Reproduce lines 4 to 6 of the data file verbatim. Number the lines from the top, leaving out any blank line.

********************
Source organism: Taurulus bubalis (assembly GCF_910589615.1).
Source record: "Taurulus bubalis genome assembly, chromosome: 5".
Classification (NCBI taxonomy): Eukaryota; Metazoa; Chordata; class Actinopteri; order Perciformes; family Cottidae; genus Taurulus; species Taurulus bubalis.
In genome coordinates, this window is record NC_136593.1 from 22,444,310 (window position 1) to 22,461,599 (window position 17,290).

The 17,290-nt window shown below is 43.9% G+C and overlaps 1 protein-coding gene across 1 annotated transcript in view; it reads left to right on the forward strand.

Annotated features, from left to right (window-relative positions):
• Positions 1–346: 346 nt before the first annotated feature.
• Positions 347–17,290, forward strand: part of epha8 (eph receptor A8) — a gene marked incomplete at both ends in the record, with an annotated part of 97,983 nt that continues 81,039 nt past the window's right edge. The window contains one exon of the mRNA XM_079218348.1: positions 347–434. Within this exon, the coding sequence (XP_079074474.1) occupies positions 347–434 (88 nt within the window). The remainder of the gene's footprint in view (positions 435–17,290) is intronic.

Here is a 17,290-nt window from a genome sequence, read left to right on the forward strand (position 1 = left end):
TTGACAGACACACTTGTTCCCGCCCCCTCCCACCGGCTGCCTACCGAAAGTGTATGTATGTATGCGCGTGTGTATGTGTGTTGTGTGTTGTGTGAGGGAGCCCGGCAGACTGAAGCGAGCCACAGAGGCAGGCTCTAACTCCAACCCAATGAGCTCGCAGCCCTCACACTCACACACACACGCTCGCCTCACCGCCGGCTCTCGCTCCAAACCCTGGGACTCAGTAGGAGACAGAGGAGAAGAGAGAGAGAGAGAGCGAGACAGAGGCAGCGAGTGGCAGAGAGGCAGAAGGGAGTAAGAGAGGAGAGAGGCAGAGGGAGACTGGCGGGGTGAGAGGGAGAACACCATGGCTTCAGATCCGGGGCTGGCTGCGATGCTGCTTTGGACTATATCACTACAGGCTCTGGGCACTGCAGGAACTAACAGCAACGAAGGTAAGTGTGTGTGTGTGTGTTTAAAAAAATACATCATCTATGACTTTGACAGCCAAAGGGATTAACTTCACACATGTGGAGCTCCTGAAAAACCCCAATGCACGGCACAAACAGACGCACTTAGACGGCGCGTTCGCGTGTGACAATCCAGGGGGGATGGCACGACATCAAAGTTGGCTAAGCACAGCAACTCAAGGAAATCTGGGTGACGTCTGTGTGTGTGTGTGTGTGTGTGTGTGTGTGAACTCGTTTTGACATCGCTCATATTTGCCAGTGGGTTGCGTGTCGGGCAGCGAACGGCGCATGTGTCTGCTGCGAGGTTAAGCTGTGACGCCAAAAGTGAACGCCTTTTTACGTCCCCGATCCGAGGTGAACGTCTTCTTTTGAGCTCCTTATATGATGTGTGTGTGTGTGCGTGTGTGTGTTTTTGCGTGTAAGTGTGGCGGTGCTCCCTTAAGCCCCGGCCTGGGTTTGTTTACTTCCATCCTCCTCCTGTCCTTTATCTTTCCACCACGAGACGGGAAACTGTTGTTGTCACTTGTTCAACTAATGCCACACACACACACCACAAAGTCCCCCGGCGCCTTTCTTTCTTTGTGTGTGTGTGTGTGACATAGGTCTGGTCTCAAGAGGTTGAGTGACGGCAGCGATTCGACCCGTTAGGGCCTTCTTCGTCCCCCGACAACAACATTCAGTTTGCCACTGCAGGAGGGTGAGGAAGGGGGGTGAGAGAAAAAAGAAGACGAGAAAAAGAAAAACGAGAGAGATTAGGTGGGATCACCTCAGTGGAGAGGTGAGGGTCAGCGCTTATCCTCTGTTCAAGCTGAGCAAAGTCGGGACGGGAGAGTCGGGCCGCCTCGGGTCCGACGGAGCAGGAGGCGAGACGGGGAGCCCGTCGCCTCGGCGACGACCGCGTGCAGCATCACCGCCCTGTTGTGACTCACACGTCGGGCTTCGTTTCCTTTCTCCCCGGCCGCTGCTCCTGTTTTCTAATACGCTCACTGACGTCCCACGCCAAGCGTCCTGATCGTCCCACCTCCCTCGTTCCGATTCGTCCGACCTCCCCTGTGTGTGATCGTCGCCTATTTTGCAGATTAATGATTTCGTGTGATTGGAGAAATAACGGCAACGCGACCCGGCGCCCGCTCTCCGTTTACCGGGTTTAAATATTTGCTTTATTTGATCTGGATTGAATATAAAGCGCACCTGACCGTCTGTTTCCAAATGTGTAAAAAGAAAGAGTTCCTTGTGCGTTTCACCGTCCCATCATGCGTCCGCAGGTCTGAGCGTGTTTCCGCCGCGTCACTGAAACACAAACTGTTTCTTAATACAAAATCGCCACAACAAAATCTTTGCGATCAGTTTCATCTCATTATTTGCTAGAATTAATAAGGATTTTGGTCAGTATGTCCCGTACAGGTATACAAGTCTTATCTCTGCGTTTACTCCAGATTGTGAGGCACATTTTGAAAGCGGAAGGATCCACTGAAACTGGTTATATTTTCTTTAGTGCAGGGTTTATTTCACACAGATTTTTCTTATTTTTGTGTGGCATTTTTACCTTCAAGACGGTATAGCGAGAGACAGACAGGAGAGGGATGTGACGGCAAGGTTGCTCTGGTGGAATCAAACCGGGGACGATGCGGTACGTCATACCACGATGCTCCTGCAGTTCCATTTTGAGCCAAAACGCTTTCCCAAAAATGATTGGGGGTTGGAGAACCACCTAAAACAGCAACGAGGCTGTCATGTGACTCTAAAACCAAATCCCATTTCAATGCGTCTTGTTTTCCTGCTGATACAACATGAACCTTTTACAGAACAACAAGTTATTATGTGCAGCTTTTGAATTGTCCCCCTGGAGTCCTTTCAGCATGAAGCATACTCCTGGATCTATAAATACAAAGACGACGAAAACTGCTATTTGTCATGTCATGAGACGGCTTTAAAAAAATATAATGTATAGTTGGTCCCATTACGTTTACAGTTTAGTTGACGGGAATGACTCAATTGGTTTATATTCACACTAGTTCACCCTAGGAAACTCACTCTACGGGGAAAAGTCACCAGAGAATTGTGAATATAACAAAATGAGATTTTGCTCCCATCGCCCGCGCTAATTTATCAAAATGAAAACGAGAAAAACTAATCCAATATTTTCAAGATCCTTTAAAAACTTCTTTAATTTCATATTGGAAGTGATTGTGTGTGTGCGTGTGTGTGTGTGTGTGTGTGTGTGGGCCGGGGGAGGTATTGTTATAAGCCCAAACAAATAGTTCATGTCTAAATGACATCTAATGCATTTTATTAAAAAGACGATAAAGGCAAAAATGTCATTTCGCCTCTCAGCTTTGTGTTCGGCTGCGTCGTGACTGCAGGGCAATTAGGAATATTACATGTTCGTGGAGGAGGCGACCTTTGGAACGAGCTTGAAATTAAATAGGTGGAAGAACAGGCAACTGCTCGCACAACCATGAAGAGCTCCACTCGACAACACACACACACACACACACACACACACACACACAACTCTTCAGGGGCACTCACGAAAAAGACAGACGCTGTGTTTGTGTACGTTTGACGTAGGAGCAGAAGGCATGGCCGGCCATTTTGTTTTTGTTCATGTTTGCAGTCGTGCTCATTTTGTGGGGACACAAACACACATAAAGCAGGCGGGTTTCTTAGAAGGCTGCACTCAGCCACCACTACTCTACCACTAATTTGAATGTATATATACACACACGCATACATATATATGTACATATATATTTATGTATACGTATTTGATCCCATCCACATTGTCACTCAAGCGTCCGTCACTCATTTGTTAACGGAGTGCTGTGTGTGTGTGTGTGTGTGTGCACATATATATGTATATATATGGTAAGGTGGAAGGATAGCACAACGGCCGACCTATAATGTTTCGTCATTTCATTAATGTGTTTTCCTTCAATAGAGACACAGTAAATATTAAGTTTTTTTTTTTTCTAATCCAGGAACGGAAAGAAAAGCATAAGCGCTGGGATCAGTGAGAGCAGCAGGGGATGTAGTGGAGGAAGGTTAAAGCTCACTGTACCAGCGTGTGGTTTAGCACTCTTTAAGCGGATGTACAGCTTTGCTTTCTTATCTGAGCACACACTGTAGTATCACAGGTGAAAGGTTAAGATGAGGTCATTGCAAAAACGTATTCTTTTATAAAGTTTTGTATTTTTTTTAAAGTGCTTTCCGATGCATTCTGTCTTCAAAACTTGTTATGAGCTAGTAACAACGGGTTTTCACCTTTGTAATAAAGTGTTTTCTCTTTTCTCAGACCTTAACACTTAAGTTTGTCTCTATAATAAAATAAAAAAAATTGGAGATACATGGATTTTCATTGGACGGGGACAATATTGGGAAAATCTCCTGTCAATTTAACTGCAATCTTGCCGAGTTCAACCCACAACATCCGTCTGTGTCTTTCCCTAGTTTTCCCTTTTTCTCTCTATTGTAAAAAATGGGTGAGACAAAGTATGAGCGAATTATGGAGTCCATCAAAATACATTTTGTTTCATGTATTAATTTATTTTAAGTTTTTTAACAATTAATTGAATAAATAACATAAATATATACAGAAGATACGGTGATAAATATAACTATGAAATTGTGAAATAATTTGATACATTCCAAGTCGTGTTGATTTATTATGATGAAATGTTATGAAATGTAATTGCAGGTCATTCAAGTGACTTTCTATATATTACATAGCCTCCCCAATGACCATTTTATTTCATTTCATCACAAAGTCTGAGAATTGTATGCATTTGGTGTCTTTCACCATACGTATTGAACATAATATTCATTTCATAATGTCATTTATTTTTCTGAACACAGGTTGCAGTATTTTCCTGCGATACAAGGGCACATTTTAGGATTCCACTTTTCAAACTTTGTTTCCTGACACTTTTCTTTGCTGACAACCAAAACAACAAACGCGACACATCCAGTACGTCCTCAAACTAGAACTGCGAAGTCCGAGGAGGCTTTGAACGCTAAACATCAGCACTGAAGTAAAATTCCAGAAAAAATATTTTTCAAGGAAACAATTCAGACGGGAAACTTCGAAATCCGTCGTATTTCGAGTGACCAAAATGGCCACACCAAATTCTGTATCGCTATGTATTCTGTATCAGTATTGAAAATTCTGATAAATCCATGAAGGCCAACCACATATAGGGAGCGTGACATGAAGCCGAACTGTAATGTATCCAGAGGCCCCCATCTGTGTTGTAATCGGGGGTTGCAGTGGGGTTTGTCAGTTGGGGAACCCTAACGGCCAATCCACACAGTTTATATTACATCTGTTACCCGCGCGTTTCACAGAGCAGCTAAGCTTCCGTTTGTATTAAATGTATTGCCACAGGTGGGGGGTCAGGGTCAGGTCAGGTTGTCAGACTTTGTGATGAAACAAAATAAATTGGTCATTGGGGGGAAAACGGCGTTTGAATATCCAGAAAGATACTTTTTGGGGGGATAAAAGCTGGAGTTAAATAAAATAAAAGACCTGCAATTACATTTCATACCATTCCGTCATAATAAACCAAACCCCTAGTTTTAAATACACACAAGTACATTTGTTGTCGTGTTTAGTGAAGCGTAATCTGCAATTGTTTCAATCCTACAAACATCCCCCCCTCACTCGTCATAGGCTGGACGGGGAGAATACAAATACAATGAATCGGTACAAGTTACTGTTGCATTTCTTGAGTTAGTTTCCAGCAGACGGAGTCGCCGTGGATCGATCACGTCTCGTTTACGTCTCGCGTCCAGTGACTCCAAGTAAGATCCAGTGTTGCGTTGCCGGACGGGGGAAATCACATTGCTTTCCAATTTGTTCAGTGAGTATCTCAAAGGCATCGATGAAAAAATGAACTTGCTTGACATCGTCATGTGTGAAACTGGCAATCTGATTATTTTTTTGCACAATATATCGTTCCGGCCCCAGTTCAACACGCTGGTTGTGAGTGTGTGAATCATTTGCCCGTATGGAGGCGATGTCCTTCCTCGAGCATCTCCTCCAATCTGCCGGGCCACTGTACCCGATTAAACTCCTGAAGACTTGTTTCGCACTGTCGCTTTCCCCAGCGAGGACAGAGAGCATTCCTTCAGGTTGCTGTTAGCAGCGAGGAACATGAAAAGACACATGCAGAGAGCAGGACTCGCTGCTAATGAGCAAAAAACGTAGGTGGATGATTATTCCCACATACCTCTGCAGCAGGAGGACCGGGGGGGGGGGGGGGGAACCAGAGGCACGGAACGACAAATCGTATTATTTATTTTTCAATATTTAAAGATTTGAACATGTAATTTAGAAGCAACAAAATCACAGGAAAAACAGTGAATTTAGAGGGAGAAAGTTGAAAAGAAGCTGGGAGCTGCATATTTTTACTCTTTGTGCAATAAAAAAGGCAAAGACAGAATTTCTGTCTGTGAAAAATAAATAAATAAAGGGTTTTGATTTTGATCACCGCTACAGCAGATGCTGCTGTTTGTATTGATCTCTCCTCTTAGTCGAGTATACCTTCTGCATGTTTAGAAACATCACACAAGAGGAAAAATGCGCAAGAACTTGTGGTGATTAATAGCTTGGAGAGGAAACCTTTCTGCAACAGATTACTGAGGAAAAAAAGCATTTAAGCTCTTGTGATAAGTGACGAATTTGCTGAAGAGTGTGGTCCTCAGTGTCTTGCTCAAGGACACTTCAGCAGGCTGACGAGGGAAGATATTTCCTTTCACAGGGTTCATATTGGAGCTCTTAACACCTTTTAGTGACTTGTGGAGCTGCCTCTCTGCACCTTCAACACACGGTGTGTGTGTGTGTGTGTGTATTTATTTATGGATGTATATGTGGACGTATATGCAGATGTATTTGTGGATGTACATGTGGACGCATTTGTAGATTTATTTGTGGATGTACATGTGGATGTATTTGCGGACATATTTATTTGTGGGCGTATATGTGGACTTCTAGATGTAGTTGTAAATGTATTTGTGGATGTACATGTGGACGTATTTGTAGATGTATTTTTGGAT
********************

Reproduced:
In genome coordinates, this window is record NC_136593.1 from 22,444,310 (window position 1) to 22,461,599 (window position 17,290).

The 17,290-nt window shown below is 43.9% G+C and overlaps 1 protein-coding gene across 1 annotated transcript in view; it reads left to right on the forward strand.

Annotated features, from left to right (window-relative positions):